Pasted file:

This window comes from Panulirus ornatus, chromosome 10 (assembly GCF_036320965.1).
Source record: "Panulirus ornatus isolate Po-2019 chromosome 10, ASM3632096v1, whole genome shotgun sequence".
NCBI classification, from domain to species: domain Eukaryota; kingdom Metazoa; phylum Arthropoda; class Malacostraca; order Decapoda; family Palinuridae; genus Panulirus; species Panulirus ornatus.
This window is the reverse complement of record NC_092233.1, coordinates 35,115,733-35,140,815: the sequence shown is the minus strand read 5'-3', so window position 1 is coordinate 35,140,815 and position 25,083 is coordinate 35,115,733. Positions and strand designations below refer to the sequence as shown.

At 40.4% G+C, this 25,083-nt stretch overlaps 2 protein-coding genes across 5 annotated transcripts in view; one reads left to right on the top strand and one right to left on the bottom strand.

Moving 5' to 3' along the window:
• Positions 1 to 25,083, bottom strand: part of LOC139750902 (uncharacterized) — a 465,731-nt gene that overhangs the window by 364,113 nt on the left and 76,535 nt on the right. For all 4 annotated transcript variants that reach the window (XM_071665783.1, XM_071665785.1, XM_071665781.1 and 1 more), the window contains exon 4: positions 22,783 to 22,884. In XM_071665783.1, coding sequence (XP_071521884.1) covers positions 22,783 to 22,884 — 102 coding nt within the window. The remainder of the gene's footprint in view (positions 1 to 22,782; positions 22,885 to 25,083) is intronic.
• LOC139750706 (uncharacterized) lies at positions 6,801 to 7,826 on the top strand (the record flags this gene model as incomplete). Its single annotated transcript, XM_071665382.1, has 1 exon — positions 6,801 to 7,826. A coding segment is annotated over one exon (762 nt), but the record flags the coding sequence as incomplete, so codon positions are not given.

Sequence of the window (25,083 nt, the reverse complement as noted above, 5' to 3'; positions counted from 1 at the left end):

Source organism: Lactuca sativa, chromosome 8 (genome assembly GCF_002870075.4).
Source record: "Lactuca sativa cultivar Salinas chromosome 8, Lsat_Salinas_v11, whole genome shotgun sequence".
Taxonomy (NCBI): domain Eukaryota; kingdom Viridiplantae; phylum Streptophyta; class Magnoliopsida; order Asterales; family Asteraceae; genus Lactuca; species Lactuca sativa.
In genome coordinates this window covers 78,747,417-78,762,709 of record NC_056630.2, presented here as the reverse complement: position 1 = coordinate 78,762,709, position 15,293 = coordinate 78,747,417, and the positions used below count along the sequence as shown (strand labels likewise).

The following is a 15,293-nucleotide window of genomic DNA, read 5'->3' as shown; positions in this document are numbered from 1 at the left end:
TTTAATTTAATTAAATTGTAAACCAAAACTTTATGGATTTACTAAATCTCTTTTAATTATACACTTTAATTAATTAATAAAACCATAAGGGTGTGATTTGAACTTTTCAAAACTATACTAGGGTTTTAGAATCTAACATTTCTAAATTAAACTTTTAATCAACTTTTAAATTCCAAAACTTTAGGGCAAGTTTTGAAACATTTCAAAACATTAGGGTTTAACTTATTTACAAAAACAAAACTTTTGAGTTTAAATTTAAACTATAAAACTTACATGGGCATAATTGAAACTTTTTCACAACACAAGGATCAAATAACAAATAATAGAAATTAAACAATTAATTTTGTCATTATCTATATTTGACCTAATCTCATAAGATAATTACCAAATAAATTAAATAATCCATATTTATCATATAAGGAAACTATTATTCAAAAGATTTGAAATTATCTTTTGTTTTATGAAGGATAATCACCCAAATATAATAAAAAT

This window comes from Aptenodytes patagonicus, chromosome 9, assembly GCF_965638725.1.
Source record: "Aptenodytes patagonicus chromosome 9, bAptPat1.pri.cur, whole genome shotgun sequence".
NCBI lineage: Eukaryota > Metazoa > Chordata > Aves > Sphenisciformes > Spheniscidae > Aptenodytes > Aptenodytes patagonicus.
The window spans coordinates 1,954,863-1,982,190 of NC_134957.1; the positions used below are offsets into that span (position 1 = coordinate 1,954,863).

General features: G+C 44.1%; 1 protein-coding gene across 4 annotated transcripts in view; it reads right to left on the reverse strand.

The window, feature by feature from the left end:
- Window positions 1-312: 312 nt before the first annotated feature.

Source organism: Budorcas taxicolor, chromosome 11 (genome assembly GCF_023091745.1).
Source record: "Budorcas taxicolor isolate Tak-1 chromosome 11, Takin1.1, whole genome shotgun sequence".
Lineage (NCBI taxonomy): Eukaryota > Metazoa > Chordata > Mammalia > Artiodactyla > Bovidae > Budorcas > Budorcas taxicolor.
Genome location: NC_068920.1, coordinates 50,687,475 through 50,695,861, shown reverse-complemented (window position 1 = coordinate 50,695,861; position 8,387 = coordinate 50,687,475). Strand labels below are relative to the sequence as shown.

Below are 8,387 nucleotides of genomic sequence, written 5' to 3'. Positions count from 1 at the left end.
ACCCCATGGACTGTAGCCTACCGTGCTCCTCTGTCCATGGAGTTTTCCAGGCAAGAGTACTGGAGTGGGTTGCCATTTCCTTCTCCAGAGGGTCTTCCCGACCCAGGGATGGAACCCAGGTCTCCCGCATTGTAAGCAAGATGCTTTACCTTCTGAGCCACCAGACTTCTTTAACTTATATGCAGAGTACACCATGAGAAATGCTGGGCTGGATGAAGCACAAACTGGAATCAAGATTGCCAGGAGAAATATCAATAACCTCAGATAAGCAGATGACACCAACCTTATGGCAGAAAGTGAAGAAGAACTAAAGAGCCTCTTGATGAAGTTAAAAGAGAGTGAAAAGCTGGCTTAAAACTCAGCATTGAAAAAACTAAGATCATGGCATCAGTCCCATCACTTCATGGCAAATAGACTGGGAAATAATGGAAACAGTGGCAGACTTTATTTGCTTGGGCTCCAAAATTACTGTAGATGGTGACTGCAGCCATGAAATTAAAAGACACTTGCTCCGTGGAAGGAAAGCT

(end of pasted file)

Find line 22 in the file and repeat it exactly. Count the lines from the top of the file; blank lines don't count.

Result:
- Window positions 1-312: 312 nt before the first annotated feature.